by Logan Finney, Idaho Reports
An influential Senate committee held an informational meeting Tuesday morning on four COVID-related bills, in which the lawmakers did not vote on any of the proposals after hearing from bill sponsors and members of the public.
“The reason I feel it’s important that we do this is it’s a limited time session,” said State Affairs chairwoman Sen. Patti Anne Lodge, R-Huston. “If you don’t have time to look over legislation, you sometimes have more problems.”
Lodge said that circumstances are rapidly changing around the federal vaccine mandates, as some circuit courts have blocked their implementation and Gov. Brad Little announced Monday night that Idaho is joining a third multi-state lawsuit against them.
Lodge also pointed out that the legislature reconvenes in less than two months for the 2022 regular session.
“We have time to look at this legislation and see what’s going to be in the best interest of all our citizens,” Lodge said.
Lodge told Idaho Reports on Tuesday afternoon that her committee isn’t likely to hold any votes on the bills before them, but things could change as the session progresses. She spoke in favor of a collaborative legislative process with input from many lawmakers and stakeholders, rather than rushing to pass something quickly.
“There’s lots of questions about those bills, and that we haven’t had time to look into them and amend them on the fly,” Lodge told Idaho Reports. “Not enough time to look at the unintended consequences.”
The Senate Democrats brought a bill that would direct the state to prioritize spending federal COVID-19 relief funds for a number of projects: reimbursing employers for wages to workers for COVID-related time off, making testing available for citizens and schools, standing up vaccination clinics, distributing multilingual COVID-19 vaccination information, creating a sick leave bank for state employees and school personnel, offering bonuses to essential workers, and creating a COVID-19 vaccine injury compensation program.
Sen. Janie Ward-Engelking, D-Boise, pointed out that Idaho has only spent one percent of the state’s American Rescue Plan Act funds, and detailed some of the challenges that school teachers and staff have faced over the course of the pandemic.
Sen. Grant Burgoyne, D-Boise, said the state should set up a COVID-specific vaccine injury compensation fund because the federal program has been dysfunctional in handling those cases.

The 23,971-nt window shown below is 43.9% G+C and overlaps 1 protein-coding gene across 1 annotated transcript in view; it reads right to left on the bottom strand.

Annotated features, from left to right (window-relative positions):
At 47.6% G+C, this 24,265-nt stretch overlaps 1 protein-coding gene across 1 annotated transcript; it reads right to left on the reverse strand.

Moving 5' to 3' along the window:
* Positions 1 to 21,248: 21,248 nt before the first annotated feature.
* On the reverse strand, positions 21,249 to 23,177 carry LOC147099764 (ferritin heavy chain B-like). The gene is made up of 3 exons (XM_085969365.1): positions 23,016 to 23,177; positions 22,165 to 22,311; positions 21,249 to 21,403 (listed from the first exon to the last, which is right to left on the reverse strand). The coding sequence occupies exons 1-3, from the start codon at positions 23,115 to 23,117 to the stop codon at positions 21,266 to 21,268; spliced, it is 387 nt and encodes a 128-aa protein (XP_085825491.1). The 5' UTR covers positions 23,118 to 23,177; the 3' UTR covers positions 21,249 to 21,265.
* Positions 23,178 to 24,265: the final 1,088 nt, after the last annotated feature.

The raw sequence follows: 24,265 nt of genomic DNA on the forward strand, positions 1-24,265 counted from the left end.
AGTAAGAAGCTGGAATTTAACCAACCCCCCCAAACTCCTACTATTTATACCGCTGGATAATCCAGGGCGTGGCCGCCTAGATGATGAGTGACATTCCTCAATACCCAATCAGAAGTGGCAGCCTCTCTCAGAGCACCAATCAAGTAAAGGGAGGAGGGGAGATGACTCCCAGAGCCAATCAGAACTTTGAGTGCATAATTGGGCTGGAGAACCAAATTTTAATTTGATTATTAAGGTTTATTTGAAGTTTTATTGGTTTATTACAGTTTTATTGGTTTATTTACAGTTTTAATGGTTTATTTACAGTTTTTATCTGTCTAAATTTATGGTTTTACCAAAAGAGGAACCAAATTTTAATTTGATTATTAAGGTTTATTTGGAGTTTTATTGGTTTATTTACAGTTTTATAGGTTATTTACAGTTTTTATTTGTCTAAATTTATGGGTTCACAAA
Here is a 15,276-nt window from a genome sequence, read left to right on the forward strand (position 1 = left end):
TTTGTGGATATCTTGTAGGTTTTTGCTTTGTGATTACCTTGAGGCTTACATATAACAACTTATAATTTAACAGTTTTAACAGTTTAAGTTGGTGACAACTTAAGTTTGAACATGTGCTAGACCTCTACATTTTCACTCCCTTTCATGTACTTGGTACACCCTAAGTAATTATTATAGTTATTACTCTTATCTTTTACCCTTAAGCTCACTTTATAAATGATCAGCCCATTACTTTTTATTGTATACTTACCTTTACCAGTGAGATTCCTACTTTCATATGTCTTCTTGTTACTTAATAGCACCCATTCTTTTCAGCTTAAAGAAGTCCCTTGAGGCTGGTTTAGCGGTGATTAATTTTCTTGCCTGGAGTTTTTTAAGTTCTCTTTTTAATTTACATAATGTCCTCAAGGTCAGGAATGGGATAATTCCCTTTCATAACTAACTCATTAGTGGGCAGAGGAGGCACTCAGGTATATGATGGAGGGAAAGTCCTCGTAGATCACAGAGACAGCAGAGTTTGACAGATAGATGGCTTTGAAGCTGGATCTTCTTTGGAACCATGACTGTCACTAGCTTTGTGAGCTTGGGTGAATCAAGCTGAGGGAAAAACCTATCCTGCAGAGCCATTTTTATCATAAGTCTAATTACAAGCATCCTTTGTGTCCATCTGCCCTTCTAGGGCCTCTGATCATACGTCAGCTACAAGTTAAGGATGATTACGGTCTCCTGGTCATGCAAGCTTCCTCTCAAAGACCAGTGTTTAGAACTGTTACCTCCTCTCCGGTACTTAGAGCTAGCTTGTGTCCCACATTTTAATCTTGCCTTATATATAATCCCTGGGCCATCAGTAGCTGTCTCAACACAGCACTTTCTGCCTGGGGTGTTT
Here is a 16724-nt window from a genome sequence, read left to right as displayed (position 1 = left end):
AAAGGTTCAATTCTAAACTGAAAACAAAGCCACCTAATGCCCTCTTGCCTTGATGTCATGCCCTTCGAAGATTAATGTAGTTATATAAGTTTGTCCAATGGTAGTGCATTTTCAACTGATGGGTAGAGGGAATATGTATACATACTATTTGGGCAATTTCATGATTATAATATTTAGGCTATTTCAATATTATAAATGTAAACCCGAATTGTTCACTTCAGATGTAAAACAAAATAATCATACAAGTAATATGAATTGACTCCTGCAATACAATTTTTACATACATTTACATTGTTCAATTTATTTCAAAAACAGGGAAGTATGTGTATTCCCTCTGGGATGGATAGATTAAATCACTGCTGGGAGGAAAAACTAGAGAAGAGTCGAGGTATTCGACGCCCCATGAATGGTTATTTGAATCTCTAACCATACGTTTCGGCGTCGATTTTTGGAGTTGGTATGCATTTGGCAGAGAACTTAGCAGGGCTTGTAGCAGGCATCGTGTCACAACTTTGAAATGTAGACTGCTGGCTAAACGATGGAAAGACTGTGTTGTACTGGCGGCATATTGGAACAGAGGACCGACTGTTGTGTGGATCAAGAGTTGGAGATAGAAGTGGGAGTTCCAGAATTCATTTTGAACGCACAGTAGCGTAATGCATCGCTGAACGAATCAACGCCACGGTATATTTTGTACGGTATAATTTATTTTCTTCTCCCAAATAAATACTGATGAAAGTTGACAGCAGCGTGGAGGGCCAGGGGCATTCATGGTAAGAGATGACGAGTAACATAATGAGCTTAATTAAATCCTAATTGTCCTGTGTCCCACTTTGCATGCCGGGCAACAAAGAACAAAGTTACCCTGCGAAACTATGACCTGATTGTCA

“While those [COVID-19 vaccine] injuries are exceedingly rare, they do occur,” Burgoyne said.
The House is also considering a different piece of legislation that would cover injuries from employer-mandated vaccines under workers’ compensation.
Sen. Peter Riggs, R-Post Falls, brought a bill that would amend the Idaho Health Freedom Act to prohibit termination for refusing to receive a COVID-19 vaccine and require employers to provide their unvaccinated employees with reasonable accommodations — such as COVID testing, personal protective equipment and adjustments to their work environment — unless doing so would cause an undue hardship on the business.
Riggs said that the current climate has created a lot of tension between employers and employees, and that the state should set up a general framework for businesses and their unvaccinated workers to come together and resolve their differences collaboratively.
“We don’t want the knee-jerk reaction from the business community to be to fire those people wholesale,” Riggs said.
Sen. C. Scott Grow, R-Eagle, brought a pair of bills to create medical, religious, natural immunity, and personal belief exemptions for employer-mandated vaccines.
The meeting demonstrated the whirlwind pace of the reconvened session that legislative leadership hopes to finish by Wednesday.
Legislators presented their bills to the committee all in a row, followed by public testimony where each speaker had two minutes to address all four pieces of legislation.
That led to a tense exchange between Lodge and the first testifier, Maggie Goff, who complained that the public had little time to review the bills and to give input. Goff attempted to speak over the chair when her time ran out, which escalated into a minor shouting match.
The situation cooled quickly and senators apologized for the rushed legislative pace, saying they are doing their best to hear from as many voices as possible. Sen. Chuck Winder, R-Boise, reassured Goff that the committee was not planning to vote on the bills.
Public testimony was largely opposed to the legislation, with several citizens objecting to accepting federal funds that add to the national debt and asserting that they have the religious freedom to reject vaccination outright rather than being forced to apply for an exemption or submit to testing.
Idaho Hospitals Association president and CEO Brain Whitlock echoed Lodge’s opening comments about the federal mandate landscape changing rapidly, and said that the legislature should wait to act until the January session because new state laws would cause “more confusion and consternation” at this point.
“We do have to be very careful in how we draft legislation,” Sen. Kelly Anthon, R-Rupert, said on the Senate floor later Tuesday morning. “That has been a major concern as we reconvened for this particular portion of the 2021 session; that we don’t rush, we take our time in drafting the language.”
The Senate State Affairs Committee will meet at 8am on Wednesday to consider bills passed by the House.